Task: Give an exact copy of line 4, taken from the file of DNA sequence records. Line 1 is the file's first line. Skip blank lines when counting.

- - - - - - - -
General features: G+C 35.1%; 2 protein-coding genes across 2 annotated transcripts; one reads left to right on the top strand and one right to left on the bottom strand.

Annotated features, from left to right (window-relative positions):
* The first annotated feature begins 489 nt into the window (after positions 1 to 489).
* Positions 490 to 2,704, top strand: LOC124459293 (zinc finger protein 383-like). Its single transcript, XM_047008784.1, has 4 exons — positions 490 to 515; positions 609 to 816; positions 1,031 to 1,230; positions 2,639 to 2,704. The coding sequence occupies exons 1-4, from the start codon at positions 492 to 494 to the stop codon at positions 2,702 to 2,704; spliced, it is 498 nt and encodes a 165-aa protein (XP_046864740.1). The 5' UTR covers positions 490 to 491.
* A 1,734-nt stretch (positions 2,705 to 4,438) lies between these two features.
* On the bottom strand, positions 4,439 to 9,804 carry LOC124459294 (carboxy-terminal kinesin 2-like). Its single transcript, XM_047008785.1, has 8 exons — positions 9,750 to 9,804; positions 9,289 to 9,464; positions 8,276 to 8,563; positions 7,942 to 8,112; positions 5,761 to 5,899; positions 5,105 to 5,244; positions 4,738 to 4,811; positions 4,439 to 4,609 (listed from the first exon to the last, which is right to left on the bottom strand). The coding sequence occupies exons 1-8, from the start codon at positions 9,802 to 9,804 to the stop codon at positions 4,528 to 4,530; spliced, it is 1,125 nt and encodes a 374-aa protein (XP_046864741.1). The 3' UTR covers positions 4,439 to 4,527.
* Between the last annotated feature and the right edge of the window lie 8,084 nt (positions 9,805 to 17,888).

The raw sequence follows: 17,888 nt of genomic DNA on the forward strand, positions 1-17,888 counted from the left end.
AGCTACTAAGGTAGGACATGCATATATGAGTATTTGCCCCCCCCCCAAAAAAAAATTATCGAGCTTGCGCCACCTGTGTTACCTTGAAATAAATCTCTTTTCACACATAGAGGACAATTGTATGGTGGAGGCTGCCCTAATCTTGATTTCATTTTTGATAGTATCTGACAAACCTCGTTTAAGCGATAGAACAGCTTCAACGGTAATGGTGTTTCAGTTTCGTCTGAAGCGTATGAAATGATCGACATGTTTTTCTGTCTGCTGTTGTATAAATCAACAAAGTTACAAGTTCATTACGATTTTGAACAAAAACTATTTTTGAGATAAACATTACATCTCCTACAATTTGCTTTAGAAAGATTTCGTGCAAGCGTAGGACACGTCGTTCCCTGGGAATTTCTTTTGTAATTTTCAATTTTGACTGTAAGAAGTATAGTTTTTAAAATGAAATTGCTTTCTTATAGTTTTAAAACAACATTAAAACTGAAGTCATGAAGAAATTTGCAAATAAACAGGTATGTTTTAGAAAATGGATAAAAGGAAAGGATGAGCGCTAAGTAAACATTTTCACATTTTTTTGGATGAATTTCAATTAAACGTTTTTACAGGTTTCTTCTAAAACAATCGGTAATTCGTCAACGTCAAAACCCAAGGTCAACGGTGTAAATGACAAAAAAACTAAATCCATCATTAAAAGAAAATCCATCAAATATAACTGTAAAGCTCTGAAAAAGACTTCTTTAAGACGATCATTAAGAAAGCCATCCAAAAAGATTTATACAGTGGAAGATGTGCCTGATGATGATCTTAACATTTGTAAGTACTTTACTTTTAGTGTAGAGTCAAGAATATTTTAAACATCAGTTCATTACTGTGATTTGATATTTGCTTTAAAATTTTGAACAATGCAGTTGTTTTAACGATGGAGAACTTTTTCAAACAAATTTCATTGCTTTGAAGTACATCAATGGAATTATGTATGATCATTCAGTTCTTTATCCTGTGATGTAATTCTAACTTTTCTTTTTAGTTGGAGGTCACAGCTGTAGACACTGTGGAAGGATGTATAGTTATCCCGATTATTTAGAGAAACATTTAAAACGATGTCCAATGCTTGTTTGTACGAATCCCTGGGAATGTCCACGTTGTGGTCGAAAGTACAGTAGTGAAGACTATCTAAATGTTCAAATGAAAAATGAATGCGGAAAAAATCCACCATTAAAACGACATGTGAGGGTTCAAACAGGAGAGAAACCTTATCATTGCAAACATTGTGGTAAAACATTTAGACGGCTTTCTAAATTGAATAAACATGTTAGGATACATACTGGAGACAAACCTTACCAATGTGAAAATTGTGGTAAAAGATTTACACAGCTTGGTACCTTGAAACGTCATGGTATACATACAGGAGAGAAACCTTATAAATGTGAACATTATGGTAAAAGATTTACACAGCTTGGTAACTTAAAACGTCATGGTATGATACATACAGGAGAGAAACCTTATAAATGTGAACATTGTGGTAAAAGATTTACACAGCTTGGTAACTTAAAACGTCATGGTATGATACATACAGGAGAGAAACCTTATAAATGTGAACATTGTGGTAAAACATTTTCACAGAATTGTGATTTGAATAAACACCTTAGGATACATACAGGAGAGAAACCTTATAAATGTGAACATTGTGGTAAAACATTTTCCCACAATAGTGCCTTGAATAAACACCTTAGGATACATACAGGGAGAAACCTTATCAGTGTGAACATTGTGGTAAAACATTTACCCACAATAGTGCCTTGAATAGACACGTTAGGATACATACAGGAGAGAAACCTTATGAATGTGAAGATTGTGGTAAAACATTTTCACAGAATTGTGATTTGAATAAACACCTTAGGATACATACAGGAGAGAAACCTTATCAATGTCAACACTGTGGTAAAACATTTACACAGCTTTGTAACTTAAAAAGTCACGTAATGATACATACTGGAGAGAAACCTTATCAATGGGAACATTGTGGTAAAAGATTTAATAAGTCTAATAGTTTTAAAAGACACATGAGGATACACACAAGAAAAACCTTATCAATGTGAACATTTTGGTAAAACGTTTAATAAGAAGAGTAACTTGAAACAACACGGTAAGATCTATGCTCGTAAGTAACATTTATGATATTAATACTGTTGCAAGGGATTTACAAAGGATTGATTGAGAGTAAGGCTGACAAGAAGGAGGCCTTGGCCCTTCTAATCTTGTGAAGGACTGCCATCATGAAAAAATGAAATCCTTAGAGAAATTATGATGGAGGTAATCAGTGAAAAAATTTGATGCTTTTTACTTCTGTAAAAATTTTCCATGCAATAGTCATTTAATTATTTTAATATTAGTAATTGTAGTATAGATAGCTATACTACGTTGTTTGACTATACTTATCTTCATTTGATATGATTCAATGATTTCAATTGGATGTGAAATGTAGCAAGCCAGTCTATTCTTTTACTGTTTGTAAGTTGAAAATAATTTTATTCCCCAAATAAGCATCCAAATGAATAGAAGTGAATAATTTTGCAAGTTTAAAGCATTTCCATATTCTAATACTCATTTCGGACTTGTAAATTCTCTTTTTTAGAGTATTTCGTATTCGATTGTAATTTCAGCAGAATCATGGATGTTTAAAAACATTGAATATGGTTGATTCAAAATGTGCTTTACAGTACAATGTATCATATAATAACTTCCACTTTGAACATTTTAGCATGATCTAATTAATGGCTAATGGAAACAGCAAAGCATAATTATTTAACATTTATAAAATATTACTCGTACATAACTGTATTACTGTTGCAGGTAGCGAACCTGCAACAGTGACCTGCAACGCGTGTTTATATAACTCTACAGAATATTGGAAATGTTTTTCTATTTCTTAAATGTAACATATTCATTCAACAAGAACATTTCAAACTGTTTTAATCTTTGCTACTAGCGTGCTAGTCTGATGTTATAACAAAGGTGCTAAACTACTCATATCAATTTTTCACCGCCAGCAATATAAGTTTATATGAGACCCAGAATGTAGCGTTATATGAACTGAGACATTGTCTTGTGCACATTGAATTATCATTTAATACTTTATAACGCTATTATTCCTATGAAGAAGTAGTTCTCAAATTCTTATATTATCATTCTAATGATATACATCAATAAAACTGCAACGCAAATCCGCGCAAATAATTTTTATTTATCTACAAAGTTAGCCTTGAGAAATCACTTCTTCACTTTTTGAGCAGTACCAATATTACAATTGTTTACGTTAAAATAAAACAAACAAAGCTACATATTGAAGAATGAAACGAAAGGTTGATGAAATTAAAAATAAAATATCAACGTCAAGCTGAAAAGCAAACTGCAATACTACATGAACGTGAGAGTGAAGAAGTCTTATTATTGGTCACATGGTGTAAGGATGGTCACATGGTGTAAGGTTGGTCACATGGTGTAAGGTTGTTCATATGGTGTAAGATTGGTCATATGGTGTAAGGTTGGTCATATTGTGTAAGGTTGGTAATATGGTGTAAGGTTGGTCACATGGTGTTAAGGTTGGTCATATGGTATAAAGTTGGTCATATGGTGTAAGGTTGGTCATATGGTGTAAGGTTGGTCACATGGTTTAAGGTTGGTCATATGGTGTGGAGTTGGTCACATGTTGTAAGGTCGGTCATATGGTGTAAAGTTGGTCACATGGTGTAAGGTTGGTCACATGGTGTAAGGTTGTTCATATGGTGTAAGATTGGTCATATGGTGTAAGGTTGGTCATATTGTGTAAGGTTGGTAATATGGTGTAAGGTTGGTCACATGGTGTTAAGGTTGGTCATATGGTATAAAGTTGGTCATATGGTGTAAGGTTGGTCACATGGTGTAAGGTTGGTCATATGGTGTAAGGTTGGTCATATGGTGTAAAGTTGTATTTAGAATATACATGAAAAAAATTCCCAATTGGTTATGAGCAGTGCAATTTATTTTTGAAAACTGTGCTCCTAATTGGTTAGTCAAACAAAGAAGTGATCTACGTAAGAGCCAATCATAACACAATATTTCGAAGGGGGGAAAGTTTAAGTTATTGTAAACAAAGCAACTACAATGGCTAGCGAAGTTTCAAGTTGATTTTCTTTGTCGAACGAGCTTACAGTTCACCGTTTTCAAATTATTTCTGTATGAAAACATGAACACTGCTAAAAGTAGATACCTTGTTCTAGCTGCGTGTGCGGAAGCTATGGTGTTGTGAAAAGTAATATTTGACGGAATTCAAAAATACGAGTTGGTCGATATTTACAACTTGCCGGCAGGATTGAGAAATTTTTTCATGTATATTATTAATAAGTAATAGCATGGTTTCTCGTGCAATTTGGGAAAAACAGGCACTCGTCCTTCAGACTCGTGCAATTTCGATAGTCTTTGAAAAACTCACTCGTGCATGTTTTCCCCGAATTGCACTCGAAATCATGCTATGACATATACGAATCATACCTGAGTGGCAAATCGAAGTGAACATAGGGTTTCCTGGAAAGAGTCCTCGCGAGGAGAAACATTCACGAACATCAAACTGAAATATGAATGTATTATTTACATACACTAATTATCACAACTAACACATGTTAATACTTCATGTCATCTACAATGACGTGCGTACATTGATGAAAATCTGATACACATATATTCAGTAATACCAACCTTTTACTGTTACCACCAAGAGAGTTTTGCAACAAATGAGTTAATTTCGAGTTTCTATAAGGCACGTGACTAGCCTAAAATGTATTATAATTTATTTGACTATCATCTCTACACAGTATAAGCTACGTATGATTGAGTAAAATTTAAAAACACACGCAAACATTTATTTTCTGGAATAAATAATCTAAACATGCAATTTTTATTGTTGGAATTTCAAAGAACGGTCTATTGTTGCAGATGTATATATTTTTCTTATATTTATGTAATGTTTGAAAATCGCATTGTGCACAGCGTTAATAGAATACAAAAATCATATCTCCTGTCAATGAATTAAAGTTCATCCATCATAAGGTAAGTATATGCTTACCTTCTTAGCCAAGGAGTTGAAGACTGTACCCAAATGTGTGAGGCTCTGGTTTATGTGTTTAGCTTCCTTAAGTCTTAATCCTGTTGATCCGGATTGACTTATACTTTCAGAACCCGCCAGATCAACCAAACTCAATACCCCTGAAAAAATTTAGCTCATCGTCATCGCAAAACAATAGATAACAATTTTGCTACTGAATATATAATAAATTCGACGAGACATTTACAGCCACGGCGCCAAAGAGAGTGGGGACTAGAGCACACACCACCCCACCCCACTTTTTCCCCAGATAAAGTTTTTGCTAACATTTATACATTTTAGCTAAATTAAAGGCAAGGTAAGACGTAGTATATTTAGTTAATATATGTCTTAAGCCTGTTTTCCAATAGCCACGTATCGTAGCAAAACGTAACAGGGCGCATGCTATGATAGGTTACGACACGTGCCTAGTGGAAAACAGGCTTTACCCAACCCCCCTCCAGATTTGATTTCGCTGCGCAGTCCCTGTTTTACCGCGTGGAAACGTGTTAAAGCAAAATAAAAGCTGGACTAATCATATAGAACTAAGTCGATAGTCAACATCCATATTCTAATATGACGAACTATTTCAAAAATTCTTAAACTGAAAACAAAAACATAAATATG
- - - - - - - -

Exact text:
* Positions 490 to 2,704, top strand: LOC124459293 (zinc finger protein 383-like). Its single transcript, XM_047008784.1, has 4 exons — positions 490 to 515; positions 609 to 816; positions 1,031 to 1,230; positions 2,639 to 2,704. The coding sequence occupies exons 1-4, from the start codon at positions 492 to 494 to the stop codon at positions 2,702 to 2,704; spliced, it is 498 nt and encodes a 165-aa protein (XP_046864740.1). The 5' UTR covers positions 490 to 491.